Oh, one other point – I am not a fan of pens that have metal sections – the part right in back of the nib, the place where your fingers grip. I don’t like the feel of cold chrome. Warm plastic, rubber, or ebonite is a better writing grip.

Now that I’ve ranted a bit… if anyone actually wanted to buy me one of those… well, that would be different.

It would be a gift.

Estate Sale – An Orgy of Greed, Voyeurism, and Necrophilia

Candy and I have picked up a new activity/obsession – going to estate sales. I’ve always had a strange enjoyment in poking around garage sales or maybe stopping by a thrift store on my way to somewhere important, but now I’m mainlining it.

I still keep an episode of Hoarders on my DVR and watch it before going to make sure I don’t buy too much stuff. Actually, I’m not that interested in buying anything – it’s the going that’s important. You see, a true estate sale, where the owner of the house and contents is recently deceased, is a summary of a person’s entire life translated into the language of junk. You can walk through the house looking at the piles of dishes, mounds of mementos and knickknacks, and especially, stacks of books – and read the life of the owner. There, spread out on tables with little pieces of tape bearing prices is the history, values, and taste of humans beings – a life… decades of hopes and dreams, successes and failures, prizes and gifts, laid bare for hundreds of casual shoppers to see.

An estate sale is an officially sanctioned orgy of greed, voyeurism, and necrophilia, disguised as bargain hunting.

Today, you don’t have to go cruising around the hood looking for “Estate Sale” signs taped to telephone poles or stapled to stop signs. You don’t have to get out your reading glasses to squint at the classifieds. The Internet will bring you the cornucopia of an estate sale buffet right to your cathode ray tube. There are sites that list the upcoming sales, complete with glorious descriptions and often pages of photographs. There are instant messages to your smartphone, email list servers, and even Twitter accounts all poised to keep you informed about homes full of old crap for sale. So I can sit there with a website, a handful of emails, and Googlemaps and plot out a route to cruise the most interesting looking sales.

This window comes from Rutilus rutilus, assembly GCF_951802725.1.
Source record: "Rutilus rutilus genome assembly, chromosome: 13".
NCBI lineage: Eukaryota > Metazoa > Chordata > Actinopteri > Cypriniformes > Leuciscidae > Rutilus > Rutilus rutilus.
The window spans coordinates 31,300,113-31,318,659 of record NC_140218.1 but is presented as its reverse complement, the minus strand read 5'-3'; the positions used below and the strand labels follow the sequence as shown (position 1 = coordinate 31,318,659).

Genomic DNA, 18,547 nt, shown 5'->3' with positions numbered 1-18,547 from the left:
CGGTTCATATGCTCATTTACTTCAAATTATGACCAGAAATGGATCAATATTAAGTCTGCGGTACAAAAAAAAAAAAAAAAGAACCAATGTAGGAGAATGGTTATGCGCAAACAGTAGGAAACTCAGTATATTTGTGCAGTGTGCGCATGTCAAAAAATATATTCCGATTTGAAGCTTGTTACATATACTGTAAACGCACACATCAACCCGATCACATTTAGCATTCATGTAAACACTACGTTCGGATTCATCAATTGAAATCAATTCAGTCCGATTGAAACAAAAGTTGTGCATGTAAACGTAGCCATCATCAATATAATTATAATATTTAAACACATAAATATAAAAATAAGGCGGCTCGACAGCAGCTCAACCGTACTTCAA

One of the unfortunate things that happened was that I hit a gusher on one of the first sales I attended. It’s sort of like getting a big win on a trip to Vegas – you keep thinking this will happen every time. You get a feeling about a person from seeing their possessions and this was a person with too much in common with me. Right off the bat, in the living room, I found a Sheaffer Snorkle Fountain Pen Desk pen on a table… twelve dollars. I scooped it up and carried it around until I bought it. Then, back in the home office room, I found bottles of ink, piles of blank journals, and a stack of calligraphy instruction books. These were priced a bit higher than I wanted to pay.

I told Candy, “This guy had a lot of ink and stuff, I’m surprised he doesn’t have more pens.” She answered, “Didn’t you see the case of pens up at the front.”

Sure enough, the mother lode. There were a handful of European school pens, some Pelikan Piston fillers, a Namiki/Pilot Vanishing Point, a Lamy 2000, and a big, beautiful Montblanc. I picked them up and looked them over – great pens. Unfortunately, the prices were a bit too rich for me so I put them all back.

The Woman running the sale said, “You know, tomorrow at noon, the prices will be cut in half.”

So that gave me a day to think about it. At 12:05, I showed up again and went straight for the case. All the pens were still there. The Montblanc was a great bargain – but that pen is for show and not the sort of thing I’m into. That left the Lamy 2000 and the Vanishing Point. It was a tough choice, I’ve always wanted a Vanishing Point, but I bought the Lamy.

The woman said, “Tomorrow, at four, for the last hour, the prices go to twenty five percent.”

So you know where I was at 4:05 the next day. The pens were all gone. That’s not a surprise – they were a bit overpriced at first, but at fifty percent they were, if not a steal, at least a good value – so they all sold. The place was getting empty – everyone was hauling out everything that wasn’t nailed down. I ventured back into the office room and discovered all the ink and paper were still there. So I scooped up four bottles of Waterman ink, six boxes of various cartridges, some blank writing journals, a metal tin of sketching pencils and accessories and a Lamy leather pen case for ten dollars.

Oh, I love the Lamy 2000. I’m working on my macro photography, I’ll see if I can put some pictures of it up here soon.

Finally, I’d like to talk about a house Candy and I visited this last weekend. It was in a nice area of North Dallas – an established upper-crust area of winding streets and big trees. It was built out in about 1974 – which is actually pretty old for Dallas standards. The house was amazing – not so much for its size, but for its unique floorplan and astonishing flair. The place had over a thousand square feet of “porches.” Every bedroom had its own little private outdoor garden – now all overgrown and rundown, but with echoes of elegance and luxury still clinging from the salad days. The kitchen was piled with setting after setting of beautiful china, crystal, and servingware – there must have been a long series of elegant dinner parties. The whole house was set up for entertaining – thick shag carpets or hand-cut stone tiles. The living room held a monstrous pipe organ – the largest and most elaborate I’ve ever seen outside a church.